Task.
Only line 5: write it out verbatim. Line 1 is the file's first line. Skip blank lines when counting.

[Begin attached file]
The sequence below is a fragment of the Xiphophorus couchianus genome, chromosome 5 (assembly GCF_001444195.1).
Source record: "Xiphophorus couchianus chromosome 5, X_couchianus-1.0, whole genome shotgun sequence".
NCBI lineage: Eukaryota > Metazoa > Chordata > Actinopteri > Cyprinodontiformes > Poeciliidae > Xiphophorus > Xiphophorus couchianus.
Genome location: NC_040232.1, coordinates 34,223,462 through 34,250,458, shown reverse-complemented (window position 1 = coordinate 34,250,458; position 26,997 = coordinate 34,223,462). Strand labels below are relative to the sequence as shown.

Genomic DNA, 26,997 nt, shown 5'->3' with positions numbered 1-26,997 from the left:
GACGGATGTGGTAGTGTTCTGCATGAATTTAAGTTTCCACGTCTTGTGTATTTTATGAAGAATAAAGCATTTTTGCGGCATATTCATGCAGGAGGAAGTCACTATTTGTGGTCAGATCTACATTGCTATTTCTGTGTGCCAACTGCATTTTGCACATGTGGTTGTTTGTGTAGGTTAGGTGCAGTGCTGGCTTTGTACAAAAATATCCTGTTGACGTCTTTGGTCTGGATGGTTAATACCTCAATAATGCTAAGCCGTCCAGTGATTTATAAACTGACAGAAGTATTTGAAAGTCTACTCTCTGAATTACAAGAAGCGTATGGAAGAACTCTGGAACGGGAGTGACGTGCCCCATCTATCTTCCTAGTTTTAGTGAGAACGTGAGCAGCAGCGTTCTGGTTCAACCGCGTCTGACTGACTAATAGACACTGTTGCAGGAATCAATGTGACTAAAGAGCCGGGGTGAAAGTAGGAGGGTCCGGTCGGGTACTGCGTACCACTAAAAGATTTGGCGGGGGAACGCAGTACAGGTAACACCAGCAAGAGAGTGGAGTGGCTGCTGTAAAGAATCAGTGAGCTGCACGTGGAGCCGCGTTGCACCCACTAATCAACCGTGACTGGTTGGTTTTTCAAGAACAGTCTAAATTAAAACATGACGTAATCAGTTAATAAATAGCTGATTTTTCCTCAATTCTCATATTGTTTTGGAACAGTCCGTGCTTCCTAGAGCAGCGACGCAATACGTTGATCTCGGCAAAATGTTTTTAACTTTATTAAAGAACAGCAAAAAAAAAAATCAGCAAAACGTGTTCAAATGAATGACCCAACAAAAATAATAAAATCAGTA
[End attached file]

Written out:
Genomic DNA, 26,997 nt, shown 5'->3' with positions numbered 1-26,997 from the left: